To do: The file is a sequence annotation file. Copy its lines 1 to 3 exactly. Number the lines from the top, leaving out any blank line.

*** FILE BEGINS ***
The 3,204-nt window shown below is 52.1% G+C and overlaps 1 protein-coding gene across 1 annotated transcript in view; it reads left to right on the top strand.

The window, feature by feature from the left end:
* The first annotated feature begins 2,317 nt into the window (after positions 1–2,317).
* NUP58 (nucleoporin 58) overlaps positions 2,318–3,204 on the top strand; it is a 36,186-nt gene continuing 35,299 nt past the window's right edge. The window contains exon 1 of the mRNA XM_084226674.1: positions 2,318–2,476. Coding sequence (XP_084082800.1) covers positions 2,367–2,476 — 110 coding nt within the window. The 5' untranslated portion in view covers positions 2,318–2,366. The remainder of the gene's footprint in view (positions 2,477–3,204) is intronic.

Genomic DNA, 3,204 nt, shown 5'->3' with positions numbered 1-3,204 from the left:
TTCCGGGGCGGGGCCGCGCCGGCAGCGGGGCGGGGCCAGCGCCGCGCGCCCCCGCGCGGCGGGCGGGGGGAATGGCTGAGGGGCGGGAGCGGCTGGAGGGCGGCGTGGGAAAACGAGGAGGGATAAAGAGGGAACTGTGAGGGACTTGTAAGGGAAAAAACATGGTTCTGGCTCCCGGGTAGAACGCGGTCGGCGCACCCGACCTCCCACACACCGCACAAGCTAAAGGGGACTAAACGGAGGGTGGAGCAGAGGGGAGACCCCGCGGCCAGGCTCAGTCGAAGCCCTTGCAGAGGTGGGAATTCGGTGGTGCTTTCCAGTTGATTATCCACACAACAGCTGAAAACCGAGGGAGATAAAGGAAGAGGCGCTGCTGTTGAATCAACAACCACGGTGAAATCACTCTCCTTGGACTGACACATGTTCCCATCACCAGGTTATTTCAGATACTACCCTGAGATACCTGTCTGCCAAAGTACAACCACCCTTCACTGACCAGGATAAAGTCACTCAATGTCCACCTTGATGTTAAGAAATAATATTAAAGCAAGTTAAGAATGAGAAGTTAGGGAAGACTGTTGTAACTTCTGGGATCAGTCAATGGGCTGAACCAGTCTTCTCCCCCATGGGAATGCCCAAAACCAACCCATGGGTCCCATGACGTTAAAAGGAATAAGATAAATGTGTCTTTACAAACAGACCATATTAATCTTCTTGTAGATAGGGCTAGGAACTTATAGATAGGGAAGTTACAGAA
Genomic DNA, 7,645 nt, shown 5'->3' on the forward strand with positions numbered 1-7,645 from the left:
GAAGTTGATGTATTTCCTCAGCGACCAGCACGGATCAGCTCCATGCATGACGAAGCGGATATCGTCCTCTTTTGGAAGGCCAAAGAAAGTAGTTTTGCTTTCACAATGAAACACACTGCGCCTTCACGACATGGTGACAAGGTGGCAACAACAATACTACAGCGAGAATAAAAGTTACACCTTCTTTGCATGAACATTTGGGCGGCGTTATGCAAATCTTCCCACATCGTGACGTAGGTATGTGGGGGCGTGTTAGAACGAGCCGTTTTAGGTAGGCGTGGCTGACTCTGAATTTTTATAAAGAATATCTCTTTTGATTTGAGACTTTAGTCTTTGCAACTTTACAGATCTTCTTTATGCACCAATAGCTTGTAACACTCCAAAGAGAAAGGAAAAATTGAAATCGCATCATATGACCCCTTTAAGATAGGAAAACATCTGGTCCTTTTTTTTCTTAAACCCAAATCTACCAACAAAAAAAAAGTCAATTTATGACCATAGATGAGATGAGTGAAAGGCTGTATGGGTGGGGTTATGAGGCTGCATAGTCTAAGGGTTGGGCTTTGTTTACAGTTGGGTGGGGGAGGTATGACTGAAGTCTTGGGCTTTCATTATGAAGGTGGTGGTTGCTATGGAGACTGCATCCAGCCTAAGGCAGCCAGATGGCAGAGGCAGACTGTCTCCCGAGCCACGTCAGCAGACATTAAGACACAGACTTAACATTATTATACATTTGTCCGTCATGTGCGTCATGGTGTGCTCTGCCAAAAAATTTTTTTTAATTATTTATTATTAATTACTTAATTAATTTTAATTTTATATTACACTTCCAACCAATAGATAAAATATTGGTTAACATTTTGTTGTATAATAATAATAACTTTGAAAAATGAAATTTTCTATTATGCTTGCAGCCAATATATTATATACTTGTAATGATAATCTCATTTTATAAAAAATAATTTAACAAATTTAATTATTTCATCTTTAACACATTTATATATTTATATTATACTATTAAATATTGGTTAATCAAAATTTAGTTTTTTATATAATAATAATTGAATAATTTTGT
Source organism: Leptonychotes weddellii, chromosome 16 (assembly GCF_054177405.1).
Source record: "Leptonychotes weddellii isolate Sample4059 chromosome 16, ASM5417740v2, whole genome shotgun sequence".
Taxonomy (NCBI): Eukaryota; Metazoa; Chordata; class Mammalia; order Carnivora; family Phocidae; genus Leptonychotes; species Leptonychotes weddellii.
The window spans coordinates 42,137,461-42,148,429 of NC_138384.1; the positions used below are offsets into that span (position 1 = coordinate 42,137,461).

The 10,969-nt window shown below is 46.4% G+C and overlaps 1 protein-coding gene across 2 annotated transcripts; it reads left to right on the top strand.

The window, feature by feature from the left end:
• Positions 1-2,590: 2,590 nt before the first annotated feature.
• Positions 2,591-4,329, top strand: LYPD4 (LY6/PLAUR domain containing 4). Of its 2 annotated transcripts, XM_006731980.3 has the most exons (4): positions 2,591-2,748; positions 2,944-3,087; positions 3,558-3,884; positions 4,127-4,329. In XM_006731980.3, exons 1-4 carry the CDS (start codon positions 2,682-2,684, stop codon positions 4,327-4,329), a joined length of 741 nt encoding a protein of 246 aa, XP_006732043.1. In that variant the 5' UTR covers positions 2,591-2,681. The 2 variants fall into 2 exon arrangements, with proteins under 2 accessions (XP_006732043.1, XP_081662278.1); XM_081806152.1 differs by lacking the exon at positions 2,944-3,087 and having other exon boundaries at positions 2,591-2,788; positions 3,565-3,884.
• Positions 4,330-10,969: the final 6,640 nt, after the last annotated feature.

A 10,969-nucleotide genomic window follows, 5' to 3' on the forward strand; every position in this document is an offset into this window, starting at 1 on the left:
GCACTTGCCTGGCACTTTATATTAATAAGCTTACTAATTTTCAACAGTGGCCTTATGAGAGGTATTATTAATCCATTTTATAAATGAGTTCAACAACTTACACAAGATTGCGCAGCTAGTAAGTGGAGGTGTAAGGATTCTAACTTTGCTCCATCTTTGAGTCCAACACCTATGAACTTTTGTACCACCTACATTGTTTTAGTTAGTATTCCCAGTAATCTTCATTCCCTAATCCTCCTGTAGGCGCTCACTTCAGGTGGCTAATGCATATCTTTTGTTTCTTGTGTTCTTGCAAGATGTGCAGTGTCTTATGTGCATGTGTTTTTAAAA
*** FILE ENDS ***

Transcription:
The 3,204-nt window shown below is 52.1% G+C and overlaps 1 protein-coding gene across 1 annotated transcript in view; it reads left to right on the top strand.

The window, feature by feature from the left end:
* The first annotated feature begins 2,317 nt into the window (after positions 1–2,317).